petit theft explained in floridaIn Florida, petit theft is known as a “crime of dishonesty.” Any conviction can leave the defendant with a permanent criminal record. Depending on the facts of the case, there may also be enhanced sentences for this crime. In most cases, petit theft is not as serious as grand theft, but its punishments could lead to life-changing consequences. 

What Is Petit Theft?

According to Florida Statute 812.014, petit theft occurs when “an alleged offender knowingly obtains or uses the property of another party.” With this crime, the defendant must have an intent to “temporarily or permanently deprive that party of the right to the property.”

For Florida prosecutors to prove their case, they must show beyond a reasonable doubt that the defendant:

  • Knowingly and unlawfully obtain property belonging to the victim
  • Had criminal intent

The biggest element is proving criminal intent by the offender. The state must demonstrate that the defendant carried out an intentional action to steal from the victim. 


Classifications of Petit Theft

If the total value of the property is less than $300, then the offender faces a petit theft charge. Many of these charges stem from shoplifting offenses. Petit theft is often classified as a misdemeanor. However, some facts of the case can raise the charge to a felony. 

With petit theft, the value of the property and any other previous convictions will impact the charges against a defendant. Some of these charges include:

  • Petit Theft in the 2nd Degree: When the property is valued less than $100, and it is a first-time offense, the defendant is charged with a second-degree misdemeanor.
  • Petit Theft in the 1st Degree: The property stolen must be between $100 and $300. If the individual was convicted of a previous petit theft crime, then the second offense is elevated to a first-degree misdemeanor.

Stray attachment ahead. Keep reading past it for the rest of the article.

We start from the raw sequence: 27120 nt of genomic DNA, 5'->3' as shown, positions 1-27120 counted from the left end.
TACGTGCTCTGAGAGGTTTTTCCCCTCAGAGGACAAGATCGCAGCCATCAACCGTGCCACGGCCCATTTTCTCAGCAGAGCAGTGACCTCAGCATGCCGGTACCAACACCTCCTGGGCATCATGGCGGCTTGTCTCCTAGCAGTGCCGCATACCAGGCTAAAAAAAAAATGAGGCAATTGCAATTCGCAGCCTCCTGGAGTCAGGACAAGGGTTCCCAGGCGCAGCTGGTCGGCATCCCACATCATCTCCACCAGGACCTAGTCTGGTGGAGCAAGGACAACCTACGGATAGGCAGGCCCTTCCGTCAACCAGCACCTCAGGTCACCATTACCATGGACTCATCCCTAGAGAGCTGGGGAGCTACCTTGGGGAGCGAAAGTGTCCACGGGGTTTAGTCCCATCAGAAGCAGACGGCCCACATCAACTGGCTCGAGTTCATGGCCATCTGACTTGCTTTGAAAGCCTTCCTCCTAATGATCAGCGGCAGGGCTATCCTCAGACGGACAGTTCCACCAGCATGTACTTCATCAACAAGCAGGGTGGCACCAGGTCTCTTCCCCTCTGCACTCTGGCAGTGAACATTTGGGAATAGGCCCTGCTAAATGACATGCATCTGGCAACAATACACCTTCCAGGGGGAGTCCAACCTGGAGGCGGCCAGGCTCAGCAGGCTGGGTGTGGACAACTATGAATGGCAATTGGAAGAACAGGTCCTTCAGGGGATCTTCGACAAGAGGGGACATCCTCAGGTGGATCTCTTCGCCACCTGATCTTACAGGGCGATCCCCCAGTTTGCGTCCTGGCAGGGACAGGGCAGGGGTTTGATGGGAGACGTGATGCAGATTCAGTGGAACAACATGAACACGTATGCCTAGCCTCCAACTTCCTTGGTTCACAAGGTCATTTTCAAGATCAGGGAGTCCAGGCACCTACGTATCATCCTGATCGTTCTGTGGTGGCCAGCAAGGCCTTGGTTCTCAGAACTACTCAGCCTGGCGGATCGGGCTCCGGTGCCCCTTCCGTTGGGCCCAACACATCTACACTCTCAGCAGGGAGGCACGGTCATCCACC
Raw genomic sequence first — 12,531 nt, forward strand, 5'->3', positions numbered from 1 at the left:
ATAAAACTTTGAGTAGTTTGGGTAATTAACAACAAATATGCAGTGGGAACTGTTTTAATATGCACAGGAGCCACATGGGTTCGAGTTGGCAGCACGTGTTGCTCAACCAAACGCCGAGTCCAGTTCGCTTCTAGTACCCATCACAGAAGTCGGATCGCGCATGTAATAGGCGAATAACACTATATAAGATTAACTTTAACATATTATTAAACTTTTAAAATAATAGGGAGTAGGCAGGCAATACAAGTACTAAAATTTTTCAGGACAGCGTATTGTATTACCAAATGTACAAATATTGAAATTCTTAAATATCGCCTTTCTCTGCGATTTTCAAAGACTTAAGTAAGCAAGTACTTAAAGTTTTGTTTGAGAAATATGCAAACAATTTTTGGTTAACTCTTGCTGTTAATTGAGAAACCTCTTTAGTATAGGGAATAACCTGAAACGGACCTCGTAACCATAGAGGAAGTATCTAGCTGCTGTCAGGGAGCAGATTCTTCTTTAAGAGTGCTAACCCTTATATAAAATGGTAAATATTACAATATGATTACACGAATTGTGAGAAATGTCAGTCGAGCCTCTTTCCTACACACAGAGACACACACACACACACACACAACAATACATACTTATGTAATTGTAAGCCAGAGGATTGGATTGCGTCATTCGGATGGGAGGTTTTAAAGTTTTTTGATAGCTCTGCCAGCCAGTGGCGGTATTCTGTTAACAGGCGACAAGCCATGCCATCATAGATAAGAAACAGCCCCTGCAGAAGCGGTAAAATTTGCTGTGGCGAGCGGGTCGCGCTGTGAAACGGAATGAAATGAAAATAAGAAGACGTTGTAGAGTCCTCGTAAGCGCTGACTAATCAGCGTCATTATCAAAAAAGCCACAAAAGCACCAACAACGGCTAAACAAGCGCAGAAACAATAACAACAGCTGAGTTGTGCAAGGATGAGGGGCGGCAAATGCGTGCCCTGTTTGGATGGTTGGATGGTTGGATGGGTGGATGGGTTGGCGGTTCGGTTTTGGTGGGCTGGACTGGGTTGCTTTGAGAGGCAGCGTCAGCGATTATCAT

• Third-Degree Felony: If the offender was convicted of petit theft two or more times, he or she would be charged with a third-degree felony. Depending on the circumstances, this charge could be elevated to grand theft. 

Penalties for Petit Theft in Florida

If convicted of petit theft in Florida, the penalties are severe. Some of these penalties include:

  • Second-Degree Misdemeanor: A fine of up to $500 and up to 60 days in jail.
  • First-Degree Misdemeanor: One year in jail and a $1,000 fine 
  • Third-Degree Felony: A fine of $5,000 and five years in jail. 

However, there can be additional punishments for the alleged offender. Under Florida Statute Section 812.0155, your driver’s license might be affected. For the first conviction, his or her driver’s license is suspended for six months. After that, it is an additional year for every guilty conviction. 

Any petit theft will be noted on the offender’s criminal record. This offense can cause issues with employment, education, and housing opportunities.

Defenses for Petit Theft

In some cases, it could be an honest mistake that leads to petit theft charges. Some other possible defenses for this crime include:

  • No criminal intent: If the individual left a store to retrieve a wallet or forgot about a product in the shopping cart, that does not show criminal intent. Some people accidentally leave the premises while in possession of the unpaid property.
  • Misidentification: An alleged offender might have been misidentified or confused with the actual suspect. Many witnesses do not get a good look at the suspect, and that can lead to misidentification. 
  • Lack of evidence: In certain situations, the party who claims to have property stolen cannot prove the alleged offender took those items. 
  • Equal ownership: If the alleged offender has a legitimate right to the property, it is not considered petit theft. 

Enhanced Penalties

There are enhanced penalties for habitual felony offenses, repeat petit thefts, and thefts involving a victim age 65 or older in the state of Florida.

Habitual felony offender: If the petit theft is a third felony offense, the judge can extend the prison term. The maximum sentence will double for a second- or third-degree felony. Those felonies in the first degree could face a sentence of life in prison

Elderly victim: If the victim was age 65 or older, petit theft carries enhanced penalties, such as: 

  • For property valued between $300 and $10,000, the offense is raised to a felony in the third degree.
  • For property valued between $10,000 and $50,000, the crime is a felony in the second degree.
  • For property valued at over $50,000, petit theft is a first-degree felony. 

Along with that, the offender must pay back restitution to the victim and perform community service.

Speak To an Experienced Criminal Defense Team

Petit theft might seem like a minor crime, but it results in severe penalties if convicted. You can face fines, jail time, or loss of other privileges in the state. It is important to speak to a skilled legal team about your case. Make sure to schedule a consultation with the Orlando criminal defense lawyers at Smith & Eulo.

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